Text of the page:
You Are Not That Important: Take a Vacation by @kaileegoold

by Kailee Goold | Featured Contributor 

baliIt was my first real job out of college—I was a legal assistant at a law firm in Cleveland, Ohio. A few months after I started, my stepmom was traveling to California on business and I wanted to join her. But asking for vacation so soon was not the way I envisioned my career starting. As I’m sure others can relate, I was terrified of what my co-workers and boss would think about me if I requested the time off so soon after starting. Would they think I wasn’t committed or even worse, a bad employee?

I called my dad to discuss the pros and cons. I prepared myself for a lengthy discussion of how to resolve this dilemma. I provided the facts for my dad and was ready to jump into some serious analysis. To my surprise, my dad stopped me and said words I will never forget: “You are not that important. Just go.”

Although I was slightly shocked when I first heard these words, I have carried them with me into my professional years. I was granted the time off and had a blast with my family in California. And I have scheduled time off in each of my jobs ever since.

It is all-too-common for professionals today to never take time off or participate in activities they love because of work or the fear of how their co-workers will perceive them. Employees often feel they are letting down their boss, peers, clients—you name it. Each of us has created an internal laundry list of excuses as to why we cannot give ourselves a break.

That’s why I pass along the advice I received from my dad years ago: you are not that important. And that is great news! While it may not always feel like it, your job is not that important (even if you own the company). The world, your family, your business will be okay in your absence. You owe it to yourself to take some time off. You will be a better employee, owner, friend, spouse if you do.

I am so grateful to have learned this lesson early and remind myself of it often. I am sure some people may think I am less of an employee for doing so—but these few people are not worth sitting in my office 365 days a year.

Don’t get me wrong, it is all about balance. I have to bust my butt to make sure everything is in order before I take off to my next destination. I have had to prove to my co-workers and clients that I am responsible enough to take vacation and still be an excellent attorney. And playing catch up at work is not always the most fun. But for me, being in an exotic location with no internet recharging my own battery is totally worth it.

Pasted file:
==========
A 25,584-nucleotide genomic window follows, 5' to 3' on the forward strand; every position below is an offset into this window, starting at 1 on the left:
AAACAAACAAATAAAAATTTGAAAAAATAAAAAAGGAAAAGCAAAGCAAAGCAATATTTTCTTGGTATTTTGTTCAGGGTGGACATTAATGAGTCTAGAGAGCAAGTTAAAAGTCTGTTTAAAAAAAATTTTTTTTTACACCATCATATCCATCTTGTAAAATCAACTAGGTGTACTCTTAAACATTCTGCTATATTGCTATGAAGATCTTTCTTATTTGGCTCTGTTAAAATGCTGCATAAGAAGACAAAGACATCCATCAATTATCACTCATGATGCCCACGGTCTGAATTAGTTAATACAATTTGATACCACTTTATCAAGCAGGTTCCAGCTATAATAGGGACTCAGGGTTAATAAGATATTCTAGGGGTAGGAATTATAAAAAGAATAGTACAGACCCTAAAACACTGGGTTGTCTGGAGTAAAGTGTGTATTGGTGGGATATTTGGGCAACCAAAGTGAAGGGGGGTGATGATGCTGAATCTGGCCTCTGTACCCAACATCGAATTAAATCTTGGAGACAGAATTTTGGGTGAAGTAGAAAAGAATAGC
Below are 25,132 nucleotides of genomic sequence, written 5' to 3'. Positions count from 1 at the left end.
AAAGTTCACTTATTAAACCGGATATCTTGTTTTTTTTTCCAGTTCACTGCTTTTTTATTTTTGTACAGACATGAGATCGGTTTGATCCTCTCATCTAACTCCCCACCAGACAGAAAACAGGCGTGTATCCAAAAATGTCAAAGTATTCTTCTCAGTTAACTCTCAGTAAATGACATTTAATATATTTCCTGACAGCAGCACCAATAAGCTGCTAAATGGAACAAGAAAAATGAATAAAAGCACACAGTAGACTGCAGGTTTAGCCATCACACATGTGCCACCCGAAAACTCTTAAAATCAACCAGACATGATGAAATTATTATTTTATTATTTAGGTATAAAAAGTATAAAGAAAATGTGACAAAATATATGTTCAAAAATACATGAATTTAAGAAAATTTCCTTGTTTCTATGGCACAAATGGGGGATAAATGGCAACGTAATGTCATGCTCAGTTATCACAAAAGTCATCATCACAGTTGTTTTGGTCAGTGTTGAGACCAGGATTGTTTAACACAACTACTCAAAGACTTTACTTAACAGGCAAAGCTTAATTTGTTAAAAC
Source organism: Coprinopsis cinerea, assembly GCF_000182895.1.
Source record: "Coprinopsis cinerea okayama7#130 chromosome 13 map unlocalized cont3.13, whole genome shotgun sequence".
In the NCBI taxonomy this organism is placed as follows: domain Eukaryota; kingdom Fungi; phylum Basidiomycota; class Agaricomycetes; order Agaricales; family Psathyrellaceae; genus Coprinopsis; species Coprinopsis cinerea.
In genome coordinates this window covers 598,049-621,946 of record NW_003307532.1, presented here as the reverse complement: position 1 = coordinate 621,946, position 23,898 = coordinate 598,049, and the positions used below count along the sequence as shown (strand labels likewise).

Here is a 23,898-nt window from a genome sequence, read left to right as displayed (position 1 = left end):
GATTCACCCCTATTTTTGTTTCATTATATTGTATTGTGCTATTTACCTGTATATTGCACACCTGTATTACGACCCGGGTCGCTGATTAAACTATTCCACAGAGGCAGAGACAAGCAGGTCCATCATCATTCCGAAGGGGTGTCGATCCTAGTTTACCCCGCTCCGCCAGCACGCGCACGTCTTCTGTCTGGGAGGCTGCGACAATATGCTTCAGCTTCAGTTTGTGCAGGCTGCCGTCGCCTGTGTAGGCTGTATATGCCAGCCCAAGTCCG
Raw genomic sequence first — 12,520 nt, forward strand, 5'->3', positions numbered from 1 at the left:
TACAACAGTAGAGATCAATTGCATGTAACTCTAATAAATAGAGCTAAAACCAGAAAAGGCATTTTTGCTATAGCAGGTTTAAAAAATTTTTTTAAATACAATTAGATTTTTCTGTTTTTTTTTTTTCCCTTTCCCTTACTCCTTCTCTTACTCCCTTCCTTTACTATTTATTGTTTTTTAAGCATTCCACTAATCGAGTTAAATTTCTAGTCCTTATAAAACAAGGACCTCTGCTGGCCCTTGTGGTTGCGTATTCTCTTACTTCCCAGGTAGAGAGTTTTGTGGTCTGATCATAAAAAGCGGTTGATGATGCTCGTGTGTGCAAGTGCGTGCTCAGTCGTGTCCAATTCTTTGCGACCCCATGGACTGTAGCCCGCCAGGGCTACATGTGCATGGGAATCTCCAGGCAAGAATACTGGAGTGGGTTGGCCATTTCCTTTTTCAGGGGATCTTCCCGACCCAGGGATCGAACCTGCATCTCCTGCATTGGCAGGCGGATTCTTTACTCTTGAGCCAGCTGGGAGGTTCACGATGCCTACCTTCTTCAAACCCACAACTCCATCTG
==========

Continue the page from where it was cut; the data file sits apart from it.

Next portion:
Find out what is holding you back from doing what you really want to do. Then rid yourself of that guilt.  The benefits of vacation far outweigh the (often only perceived) costs. And you don’t have to take my word for it.  Plenty of research supports this:

So relish in the fact that you are not as important as you think. Take vacation. More importantly, be at peace and confident in your decision and enjoy your time off—even if you don’t go anywhere. (Feel free to send me pictures!)


Kailee Goold – problem solver – practical employee relations counselor + litigator – frequent presenter – social media advocate

kailee GooldKailee Goold is an employment law attorney by trade but her passion for practical-minded problem solving extends beyond the law. Starting at Kegler Brown Hill + Ritter in 2012, Kailee quickly developed a niche for providing legal and industry insights in a more modern way. Establishing the first blog at Kegler Brown, Kailee translates legal developments and experiences into content her clients find valuable. She is also known for her engaging presentations ranging from substantive legal topics to teaching attorneys how to utilize Twitter to build their practice. She continues to shape relationships and redefine the role of “attorney” through her use of social media platforms.

A graduate of The Ohio State University Moritz College of Law, Kailee contributes to the Central Ohio community as the social media chair of the Women Lawyers of Franklin County, and is a member of both the Young Lawyers Section Council for the Ohio State Bar Association and the Ohio Women’s Bar Association.

You can connect with Kailee on LinkedIn or follow her on Twitter (@kaileegoold).

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